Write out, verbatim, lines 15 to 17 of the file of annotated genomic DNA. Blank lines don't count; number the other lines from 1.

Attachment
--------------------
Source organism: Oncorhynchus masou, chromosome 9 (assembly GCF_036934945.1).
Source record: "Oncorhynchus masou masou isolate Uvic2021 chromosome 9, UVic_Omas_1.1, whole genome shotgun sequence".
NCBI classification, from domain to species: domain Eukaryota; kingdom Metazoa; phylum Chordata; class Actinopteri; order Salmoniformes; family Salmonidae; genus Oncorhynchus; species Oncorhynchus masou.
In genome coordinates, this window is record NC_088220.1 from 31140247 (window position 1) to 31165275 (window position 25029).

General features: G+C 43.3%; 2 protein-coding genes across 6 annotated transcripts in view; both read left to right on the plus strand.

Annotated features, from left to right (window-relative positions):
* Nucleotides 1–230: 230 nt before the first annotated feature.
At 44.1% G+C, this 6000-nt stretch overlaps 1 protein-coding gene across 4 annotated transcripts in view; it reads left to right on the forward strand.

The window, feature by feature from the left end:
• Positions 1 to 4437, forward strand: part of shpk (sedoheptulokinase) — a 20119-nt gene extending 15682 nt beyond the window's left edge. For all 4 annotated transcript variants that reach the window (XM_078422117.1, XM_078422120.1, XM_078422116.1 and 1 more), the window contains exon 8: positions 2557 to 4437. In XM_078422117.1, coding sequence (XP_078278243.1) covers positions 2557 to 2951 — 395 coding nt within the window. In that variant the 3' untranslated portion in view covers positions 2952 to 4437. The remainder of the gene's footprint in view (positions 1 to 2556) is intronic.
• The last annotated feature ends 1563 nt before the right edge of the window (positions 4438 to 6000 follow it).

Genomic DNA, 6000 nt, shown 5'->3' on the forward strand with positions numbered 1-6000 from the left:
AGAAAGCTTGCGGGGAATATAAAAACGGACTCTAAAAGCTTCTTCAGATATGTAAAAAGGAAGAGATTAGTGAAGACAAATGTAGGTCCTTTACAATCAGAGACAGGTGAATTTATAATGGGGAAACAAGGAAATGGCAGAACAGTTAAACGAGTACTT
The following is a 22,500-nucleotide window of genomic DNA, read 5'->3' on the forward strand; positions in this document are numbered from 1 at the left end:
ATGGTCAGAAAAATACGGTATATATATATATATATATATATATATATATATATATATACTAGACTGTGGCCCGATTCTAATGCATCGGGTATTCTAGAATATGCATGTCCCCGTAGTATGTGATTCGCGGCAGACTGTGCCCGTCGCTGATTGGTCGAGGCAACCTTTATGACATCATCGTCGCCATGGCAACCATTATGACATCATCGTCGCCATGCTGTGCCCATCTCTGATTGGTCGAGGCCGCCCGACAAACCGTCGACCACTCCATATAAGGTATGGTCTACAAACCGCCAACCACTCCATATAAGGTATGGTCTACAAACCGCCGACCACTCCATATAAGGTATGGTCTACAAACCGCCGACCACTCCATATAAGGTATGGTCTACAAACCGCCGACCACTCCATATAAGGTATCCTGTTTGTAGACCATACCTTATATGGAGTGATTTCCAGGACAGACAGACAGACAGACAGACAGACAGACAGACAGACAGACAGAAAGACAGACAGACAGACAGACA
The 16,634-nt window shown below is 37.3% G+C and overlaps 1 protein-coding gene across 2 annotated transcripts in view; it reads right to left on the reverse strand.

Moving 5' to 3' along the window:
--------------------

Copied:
ATGGTCAGAAAAATACGGTATATATATATATATATATATATATATATATATATATATACTAGACTGTGGCCCGATTCTAATGCATCGGGTATTCTAGAATATGCATGTCCCCGTAGTATGTGATTCGCGGCAGACTGTGCCCGTCGCTGATTGGTCGAGGCAACCTTTATGACATCATCGTCGCCATGGCAACCATTATGACATCATCGTCGCCATGCTGTGCCCATCTCTGATTGGTCGAGGCCGCCCGACAAACCGTCGACCACTCCATATAAGGTATGGTCTACAAACCGCCAACCACTCCATATAAGGTATGGTCTACAAACCGCCGACCACTCCATATAAGGTATGGTCTACAAACCGCCGACCACTCCATATAAGGTATGGTCTACAAACCGCCGACCACTCCATATAAGGTATCCTGTTTGTAGACCATACCTTATATGGAGTGATTTCCAGGACAGACAGACAGACAGACAGACAGACAGACAGACAGACAGACAGAAAGACAGACAGACAGACAGACA
The 16,634-nt window shown below is 37.3% G+C and overlaps 1 protein-coding gene across 2 annotated transcripts in view; it reads right to left on the reverse strand.

Moving 5' to 3' along the window: